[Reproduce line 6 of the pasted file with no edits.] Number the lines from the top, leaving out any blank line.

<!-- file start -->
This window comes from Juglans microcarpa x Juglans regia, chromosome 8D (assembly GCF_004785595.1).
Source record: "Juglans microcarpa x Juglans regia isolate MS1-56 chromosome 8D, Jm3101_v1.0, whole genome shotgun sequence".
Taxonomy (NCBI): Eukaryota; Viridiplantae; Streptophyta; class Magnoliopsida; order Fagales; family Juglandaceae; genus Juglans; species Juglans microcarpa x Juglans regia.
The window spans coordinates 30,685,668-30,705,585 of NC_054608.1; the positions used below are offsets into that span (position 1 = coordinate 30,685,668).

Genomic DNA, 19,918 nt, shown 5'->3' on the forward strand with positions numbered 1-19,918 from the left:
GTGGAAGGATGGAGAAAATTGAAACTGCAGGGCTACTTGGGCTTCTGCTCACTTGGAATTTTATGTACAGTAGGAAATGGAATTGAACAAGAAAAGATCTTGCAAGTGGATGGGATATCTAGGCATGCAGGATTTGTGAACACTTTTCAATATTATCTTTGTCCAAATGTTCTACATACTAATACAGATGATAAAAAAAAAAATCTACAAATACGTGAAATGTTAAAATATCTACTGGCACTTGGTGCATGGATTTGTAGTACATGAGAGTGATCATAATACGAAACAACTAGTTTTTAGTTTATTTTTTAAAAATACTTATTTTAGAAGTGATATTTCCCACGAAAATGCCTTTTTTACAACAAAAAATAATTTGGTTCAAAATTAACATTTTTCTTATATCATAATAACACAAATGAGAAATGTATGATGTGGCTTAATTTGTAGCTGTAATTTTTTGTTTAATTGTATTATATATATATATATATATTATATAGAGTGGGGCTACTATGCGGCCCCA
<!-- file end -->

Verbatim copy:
GTGGAAGGATGGAGAAAATTGAAACTGCAGGGCTACTTGGGCTTCTGCTCACTTGGAATTTTATGTACAGTAGGAAATGGAATTGAACAAGAAAAGATCTTGCAAGTGGATGGGATATCTAGGCATGCAGGATTTGTGAACACTTTTCAATATTATCTTTGTCCAAATGTTCTACATACTAATACAGATGATAAAAAAAAAAATCTACAAATACGTGAAATGTTAAAATATCTACTGGCACTTGGTGCATGGATTTGTAGTACATGAGAGTGATCATAATACGAAACAACTAGTTTTTAGTTTATTTTTTAAAAATACTTATTTTAGAAGTGATATTTCCCACGAAAATGCCTTTTTTACAACAAAAAATAATTTGGTTCAAAATTAACATTTTTCTTATATCATAATAACACAAATGAGAAATGTATGATGTGGCTTAATTTGTAGCTGTAATTTTTTGTTTAATTGTATTATATATATATATATATATTATATAGAGTGGGGCTACTATGCGGCCCCA